Photo Caption: Last week I went to a local park while I was in Miami and discovered there were no bees. I’ve been in a wistful state of grief and anxiety since that walk in the park.
I scanned the park for flowers. Not much blooming. As a beekeeper I tend to take stock of flora for bee foraging automatically.
Thinking maybe it’s late in the season, even though it’s the tropics and I’ve seen bees that live outside on trees over winter in Florida. I kept scanning. I found patches of clover on the grass. No bees.
Devastated, I couldn’t even sit and meditate like I had planned. Too hot. And it felt hollow and dead. I was relieved to see a giant lizard in the mangroves.
As a child, I would lay in the clover at William Land Park, under the stretching sycamore canopy, listening to the hum of bees all around me. The cool damp grass on my back.
Finding no bees in the clover has shaken my core. My neighbor recently sprayed their property and it wiped out my last native melipona beehive. I don’t want to keep bees here now. It’s now a death trap, not a sanctuary.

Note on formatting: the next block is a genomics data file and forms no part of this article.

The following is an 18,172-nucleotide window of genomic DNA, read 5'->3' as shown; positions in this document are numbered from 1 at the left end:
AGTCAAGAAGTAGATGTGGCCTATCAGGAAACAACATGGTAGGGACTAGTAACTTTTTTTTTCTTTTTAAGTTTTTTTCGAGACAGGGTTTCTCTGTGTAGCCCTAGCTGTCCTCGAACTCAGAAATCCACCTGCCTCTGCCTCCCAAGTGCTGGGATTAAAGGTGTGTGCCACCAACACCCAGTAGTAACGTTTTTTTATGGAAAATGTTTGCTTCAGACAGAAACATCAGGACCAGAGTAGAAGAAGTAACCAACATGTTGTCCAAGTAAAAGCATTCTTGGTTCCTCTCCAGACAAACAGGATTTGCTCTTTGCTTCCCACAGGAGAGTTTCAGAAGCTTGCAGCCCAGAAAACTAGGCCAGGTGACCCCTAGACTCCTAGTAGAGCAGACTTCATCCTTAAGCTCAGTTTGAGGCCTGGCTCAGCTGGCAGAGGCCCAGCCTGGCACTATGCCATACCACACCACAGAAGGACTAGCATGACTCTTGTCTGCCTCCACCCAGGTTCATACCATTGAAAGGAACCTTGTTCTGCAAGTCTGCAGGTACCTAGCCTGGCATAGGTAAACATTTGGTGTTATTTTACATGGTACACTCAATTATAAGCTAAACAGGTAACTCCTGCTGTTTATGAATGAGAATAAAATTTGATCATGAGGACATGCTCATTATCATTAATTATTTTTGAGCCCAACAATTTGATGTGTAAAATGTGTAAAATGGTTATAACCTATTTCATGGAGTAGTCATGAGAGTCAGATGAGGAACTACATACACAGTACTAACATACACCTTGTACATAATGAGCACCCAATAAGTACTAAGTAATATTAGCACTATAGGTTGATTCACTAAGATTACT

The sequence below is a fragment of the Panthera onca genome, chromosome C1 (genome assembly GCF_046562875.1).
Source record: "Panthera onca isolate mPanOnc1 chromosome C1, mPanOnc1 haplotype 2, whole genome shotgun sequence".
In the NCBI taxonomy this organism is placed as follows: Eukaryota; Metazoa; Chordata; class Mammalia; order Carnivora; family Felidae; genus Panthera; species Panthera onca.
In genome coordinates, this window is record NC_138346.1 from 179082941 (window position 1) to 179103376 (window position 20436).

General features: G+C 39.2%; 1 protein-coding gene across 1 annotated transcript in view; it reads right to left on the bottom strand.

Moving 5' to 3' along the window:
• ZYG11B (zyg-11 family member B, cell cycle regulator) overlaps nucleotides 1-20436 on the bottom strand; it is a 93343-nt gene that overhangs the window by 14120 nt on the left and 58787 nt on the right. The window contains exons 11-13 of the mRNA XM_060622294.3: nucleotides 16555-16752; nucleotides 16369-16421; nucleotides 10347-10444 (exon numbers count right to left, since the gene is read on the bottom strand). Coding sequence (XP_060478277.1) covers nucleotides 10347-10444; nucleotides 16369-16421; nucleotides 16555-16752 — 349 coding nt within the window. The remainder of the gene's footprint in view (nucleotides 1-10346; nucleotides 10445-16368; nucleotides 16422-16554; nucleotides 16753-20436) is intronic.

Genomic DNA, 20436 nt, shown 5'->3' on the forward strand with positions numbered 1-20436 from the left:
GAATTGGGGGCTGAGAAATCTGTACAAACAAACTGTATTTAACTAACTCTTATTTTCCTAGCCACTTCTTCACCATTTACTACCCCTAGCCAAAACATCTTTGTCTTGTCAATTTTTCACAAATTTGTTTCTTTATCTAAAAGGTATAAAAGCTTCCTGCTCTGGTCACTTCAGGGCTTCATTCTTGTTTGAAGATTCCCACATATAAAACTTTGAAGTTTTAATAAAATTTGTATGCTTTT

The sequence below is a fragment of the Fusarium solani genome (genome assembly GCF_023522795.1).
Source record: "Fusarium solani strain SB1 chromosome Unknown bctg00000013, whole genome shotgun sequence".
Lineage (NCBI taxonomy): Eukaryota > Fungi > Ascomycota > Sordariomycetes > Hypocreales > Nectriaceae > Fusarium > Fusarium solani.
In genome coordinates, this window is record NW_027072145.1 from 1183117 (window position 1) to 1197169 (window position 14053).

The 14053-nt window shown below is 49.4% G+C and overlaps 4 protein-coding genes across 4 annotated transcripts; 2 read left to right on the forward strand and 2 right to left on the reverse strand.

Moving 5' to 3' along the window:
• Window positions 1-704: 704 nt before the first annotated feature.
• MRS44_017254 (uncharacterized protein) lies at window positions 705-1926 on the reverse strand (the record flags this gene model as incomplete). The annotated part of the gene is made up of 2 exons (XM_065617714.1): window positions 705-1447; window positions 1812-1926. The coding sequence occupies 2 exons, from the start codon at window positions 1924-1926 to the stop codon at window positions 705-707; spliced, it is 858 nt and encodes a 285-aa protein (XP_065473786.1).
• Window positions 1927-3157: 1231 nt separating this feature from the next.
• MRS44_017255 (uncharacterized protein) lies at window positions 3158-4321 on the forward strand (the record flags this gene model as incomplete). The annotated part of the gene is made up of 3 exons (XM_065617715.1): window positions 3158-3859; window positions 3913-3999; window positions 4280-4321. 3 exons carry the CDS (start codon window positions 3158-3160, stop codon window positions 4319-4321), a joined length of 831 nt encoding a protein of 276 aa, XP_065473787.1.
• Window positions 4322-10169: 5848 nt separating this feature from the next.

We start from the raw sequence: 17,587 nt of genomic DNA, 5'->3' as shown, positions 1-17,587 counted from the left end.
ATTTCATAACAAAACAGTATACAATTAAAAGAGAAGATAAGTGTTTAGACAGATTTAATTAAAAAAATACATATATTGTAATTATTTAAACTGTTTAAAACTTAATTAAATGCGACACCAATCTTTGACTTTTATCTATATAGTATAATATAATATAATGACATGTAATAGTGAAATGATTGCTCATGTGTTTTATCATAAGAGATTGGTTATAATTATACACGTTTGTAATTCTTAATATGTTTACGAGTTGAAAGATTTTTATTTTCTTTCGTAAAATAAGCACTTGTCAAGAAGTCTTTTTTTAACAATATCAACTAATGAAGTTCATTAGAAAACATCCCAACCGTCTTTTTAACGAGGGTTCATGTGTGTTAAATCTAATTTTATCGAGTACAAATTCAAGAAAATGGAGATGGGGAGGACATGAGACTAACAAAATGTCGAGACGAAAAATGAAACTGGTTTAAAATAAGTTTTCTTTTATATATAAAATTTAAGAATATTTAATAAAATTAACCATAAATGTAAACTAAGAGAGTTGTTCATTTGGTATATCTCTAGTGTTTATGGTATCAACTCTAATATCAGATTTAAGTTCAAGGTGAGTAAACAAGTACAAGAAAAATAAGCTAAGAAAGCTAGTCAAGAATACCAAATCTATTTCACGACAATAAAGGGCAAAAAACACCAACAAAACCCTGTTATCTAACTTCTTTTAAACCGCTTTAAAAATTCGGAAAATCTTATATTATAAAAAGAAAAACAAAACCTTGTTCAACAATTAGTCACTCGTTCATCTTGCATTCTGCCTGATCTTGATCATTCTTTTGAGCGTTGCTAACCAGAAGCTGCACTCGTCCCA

Bees are going to be a central theme in my upcoming 40-day meditation challenge, Breath of the Cosmos: a meditation for Radical Self-Love.
As I prepare to launch this week, I encourage you to keep an eye out for our pollinators. Do what you can to plant bee forage for them this winter in the northern hemisphere. (My seasonal planting guide has tons of ideas, link in bio). And put out a water spot for them in Southern Hemisphere.
Meditation has helped me find resilience for climate chaos, sitting with what comes up, especially my grief for Pachamama and her kin. Thank you for looking out for our pollinators.
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#clover #wildflower #beemagic #bees #pinkflowers #climatestrike #savethebees🐝 #meditationchallenge